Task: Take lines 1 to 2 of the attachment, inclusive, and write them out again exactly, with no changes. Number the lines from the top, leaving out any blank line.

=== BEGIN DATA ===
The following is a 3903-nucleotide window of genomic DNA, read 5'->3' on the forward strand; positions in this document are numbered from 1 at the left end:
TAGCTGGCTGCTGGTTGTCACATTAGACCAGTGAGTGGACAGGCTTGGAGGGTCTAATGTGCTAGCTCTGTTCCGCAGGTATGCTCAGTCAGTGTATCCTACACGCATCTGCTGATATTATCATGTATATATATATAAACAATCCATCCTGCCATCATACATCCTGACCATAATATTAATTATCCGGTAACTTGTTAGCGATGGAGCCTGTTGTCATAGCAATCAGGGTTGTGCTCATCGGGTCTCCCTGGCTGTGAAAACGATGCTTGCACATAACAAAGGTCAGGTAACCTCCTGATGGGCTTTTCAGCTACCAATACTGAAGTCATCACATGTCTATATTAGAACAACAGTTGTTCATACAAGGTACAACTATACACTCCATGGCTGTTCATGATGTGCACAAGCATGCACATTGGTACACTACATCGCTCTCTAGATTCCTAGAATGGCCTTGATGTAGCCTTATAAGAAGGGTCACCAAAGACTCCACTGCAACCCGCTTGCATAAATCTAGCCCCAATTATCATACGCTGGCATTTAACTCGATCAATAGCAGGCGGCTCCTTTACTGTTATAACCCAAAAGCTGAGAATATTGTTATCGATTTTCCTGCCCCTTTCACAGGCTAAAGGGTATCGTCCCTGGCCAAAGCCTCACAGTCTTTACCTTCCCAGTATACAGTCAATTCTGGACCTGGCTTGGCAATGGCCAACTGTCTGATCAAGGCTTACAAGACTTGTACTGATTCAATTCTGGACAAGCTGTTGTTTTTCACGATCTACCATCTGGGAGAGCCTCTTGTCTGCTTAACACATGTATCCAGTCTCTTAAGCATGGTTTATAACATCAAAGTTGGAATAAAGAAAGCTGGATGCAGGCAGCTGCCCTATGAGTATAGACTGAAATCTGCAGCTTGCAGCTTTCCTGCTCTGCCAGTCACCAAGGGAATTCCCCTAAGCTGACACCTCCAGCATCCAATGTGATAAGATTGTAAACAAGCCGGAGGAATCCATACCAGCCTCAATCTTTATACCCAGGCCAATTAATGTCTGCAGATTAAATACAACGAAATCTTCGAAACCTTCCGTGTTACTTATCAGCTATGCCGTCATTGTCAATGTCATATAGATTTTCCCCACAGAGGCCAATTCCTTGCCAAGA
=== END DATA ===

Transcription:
The following is a 3903-nucleotide window of genomic DNA, read 5'->3' on the forward strand; positions in this document are numbered from 1 at the left end:
TAGCTGGCTGCTGGTTGTCACATTAGACCAGTGAGTGGACAGGCTTGGAGGGTCTAATGTGCTAGCTCTGTTCCGCAGGTATGCTCAGTCAGTGTATCCTACACGCATCTGCTGATATTATCATGTATATATATATAAACAATCCATCCTGCCATCATACATCCTGACCATAATATTAATTATCCGGTAACTTGTTAGCGATGGAGCCTGTTGTCATAGCAATCAGGGTTGTGCTCATCGGGTCTCCCTGGCTGTGAAAACGATGCTTGCACATAACAAAGGTCAGGTAACCTCCTGATGGGCTTTTCAGCTACCAATACTGAAGTCATCACATGTCTATATTAGAACAACAGTTGTTCATACAAGGTACAACTATACACTCCATGGCTGTTCATGATGTGCACAAGCATGCACATTGGTACACTACATCGCTCTCTAGATTCCTAGAATGGCCTTGATGTAGCCTTATAAGAAGGGTCACCAAAGACTCCACTGCAACCCGCTTGCATAAATCTAGCCCCAATTATCATACGCTGGCATTTAACTCGATCAATAGCAGGCGGCTCCTTTACTGTTATAACCCAAAAGCTGAGAATATTGTTATCGATTTTCCTGCCCCTTTCACAGGCTAAAGGGTATCGTCCCTGGCCAAAGCCTCACAGTCTTTACCTTCCCAGTATACAGTCAATTCTGGACCTGGCTTGGCAATGGCCAACTGTCTGATCAAGGCTTACAAGACTTGTACTGATTCAATTCTGGACAAGCTGTTGTTTTTCACGATCTACCATCTGGGAGAGCCTCTTGTCTGCTTAACACATGTATCCAGTCTCTTAAGCATGGTTTATAACATCAAAGTTGGAATAAAGAAAGCTGGATGCAGGCAGCTGCCCTATGAGTATAGACTGAAATCTGCAGCTTGCAGCTTTCCTGCTCTGCCAGTCACCAAGGGAATTCCCCTAAGCTGACACCTCCAGCATCCAATGTGATAAGATTGTAAACAAGCCGGAGGAATCCATACCAGCCTCAATCTTTATACCCAGGCCAATTAATGTCTGCAGATTAAATACAACGAAATCTTCGAAACCTTCCGTGTTACTTATCAGCTATGCCGTCATTGTCAATGTCATATAGATTTTCCCCACAGAGGCCAATTCCTTGCCAAGA